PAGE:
Written by Donald Lemke; Illustrated by Claudia Medeliros
Stone Arch Books, 2011
Written by Michael Dahl; Illustrated by Roberta Pares
Stone Arch Books, 2011
| Before I begin, I’m tweaking to format a little for this review, as I’m reviewing two books using the same hook (discussed at length in the analysis section)|
The Awakening – Set in 1984, the dual stories of a young man and an Oni (Japanese demon) are affected by music from a cassette tape.
Alien Snow – Early 2010 finds a boy discovering the spaceship toy he’s been looking all over for, while at the same time, an alien invader has discovered the next addition to its collection.
Two of the four inaugural books in the new Good Vs. Evil series from Stone Arch Books. Each book in the series follows the same format: two parallel stories that weave together, telling both sides of the story from different points of view.
One story is always the “blue story” (my definition), easily defined by the complete use of blue tones and hues to tell that point of view. The second story is always the “red story” (again, my definition), and is basically the same as the other story, except, as the name suggests, everything is red.
At the beginning of each book is the suggestion to read one story line, then go back and read the other story, then go back and read both stories together.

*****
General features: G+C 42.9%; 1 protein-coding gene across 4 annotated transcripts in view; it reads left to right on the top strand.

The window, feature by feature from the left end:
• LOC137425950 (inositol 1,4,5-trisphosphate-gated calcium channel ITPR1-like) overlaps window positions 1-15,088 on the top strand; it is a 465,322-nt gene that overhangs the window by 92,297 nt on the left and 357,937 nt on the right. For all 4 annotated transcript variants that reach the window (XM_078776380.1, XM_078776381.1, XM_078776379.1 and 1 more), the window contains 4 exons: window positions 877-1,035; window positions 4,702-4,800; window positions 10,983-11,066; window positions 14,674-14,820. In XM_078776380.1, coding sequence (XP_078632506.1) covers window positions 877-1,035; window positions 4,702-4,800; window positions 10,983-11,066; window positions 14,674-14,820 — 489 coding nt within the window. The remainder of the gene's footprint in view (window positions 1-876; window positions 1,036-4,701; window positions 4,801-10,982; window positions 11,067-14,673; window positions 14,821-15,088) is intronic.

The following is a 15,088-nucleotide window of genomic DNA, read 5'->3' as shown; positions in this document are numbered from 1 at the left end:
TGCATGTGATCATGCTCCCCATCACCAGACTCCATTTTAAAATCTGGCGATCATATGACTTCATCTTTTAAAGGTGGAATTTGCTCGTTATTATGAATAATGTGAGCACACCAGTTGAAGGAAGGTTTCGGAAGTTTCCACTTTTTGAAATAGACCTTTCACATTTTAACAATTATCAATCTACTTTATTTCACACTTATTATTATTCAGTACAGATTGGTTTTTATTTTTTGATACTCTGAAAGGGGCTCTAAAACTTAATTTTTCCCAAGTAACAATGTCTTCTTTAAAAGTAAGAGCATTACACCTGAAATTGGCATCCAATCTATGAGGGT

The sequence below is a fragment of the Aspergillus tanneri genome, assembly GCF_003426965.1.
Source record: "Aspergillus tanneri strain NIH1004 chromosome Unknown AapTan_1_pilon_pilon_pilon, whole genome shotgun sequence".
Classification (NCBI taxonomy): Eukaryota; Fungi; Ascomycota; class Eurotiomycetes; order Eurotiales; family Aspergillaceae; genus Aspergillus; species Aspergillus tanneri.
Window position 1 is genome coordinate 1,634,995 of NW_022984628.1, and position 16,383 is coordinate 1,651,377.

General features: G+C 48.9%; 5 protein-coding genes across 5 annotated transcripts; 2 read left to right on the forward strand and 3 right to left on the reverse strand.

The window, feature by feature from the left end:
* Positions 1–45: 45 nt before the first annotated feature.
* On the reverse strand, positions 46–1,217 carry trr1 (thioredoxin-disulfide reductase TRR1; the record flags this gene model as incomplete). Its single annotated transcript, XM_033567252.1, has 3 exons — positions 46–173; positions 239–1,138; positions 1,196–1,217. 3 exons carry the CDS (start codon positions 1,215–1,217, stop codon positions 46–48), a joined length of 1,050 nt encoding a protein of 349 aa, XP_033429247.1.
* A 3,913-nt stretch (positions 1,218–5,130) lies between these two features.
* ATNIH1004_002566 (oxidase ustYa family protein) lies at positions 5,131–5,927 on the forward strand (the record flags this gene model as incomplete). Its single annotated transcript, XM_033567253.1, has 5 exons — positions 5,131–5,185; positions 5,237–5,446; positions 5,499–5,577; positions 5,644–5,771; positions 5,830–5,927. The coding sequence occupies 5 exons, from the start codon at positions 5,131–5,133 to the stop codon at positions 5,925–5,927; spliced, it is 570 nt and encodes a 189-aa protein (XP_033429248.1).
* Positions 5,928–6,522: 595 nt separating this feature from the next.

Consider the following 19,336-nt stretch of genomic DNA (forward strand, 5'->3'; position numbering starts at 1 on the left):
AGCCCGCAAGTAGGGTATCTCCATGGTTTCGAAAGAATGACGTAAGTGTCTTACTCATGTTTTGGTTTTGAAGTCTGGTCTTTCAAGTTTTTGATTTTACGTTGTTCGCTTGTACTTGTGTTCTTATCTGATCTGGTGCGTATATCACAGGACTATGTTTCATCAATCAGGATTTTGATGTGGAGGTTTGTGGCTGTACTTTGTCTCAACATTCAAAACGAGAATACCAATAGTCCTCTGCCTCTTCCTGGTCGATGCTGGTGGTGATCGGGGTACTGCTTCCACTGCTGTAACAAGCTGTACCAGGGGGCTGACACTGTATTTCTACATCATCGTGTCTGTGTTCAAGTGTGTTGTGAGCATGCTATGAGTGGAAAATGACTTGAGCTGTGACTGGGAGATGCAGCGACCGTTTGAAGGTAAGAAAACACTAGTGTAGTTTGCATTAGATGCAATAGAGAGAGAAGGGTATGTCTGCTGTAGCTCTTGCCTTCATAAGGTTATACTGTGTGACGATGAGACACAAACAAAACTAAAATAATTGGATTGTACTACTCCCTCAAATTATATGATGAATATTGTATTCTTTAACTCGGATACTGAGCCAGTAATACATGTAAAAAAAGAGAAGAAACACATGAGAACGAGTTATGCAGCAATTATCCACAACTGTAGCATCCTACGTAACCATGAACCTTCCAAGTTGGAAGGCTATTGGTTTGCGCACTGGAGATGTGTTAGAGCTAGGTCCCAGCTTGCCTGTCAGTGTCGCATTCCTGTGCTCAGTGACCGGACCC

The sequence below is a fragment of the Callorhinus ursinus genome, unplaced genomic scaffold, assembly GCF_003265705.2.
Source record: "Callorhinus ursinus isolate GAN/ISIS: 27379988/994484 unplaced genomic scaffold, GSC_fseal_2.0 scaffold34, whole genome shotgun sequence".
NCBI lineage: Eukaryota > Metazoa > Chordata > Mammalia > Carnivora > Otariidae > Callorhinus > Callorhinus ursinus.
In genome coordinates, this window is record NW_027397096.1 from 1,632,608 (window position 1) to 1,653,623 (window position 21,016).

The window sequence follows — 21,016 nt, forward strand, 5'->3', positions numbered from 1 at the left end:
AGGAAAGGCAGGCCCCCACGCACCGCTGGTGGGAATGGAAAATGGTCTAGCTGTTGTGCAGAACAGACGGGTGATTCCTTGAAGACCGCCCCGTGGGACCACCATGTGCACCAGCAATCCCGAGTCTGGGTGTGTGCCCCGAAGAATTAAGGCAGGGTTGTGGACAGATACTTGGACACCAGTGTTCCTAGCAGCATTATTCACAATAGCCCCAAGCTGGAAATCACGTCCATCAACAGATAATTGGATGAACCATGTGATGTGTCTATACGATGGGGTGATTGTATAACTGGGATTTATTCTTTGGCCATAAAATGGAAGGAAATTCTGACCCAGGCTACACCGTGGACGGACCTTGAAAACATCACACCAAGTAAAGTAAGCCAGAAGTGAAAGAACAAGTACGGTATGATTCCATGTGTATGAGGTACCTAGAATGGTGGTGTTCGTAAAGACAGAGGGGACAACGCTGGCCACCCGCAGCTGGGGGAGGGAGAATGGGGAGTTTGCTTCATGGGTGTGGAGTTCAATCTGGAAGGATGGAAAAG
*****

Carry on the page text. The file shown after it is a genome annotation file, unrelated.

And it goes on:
Seeing this at the start of the book, I was extremely excited to get right in and start reading. However, by the time I got halfway through the first read through, I was growing weary of forcing myself to keep my eyes to one story. After finishing the first read through, I felt a little dread and apprehension going into the second story – not that the writing is bad, but it’s so trying on the eyes to not roam all over the page.
Powering through the second story, I managed to catch a second wind, now excited to read the entire story.
The third read through put everything in perspective and overall, the story felt much more cohesive. The individual stories felt disjointed and incomplete, becoming difficult to read, as certain major aspects are addressed in the opposite story.
Overall, the artwork is top notch, which always seems to be a given. Their artwork is always inviting and accessible to readers, while the writing is solid as well, but feels a little hampered by the format, however, at the same time, it feels a little liberated from conventional storytelling tropes.
While the format has the potential for some fascinating storytelling, the format setup is probably not going to set well with younger readers, and many will read both stories together, or just give up on the book all together.
All in all, I love the concept, but the execution still feels a little rocky and uneven. Currently, it’s a fascinating concept, and worth a look, but I fear it’s a little too far ahead of it’s time to catch on with target audiences.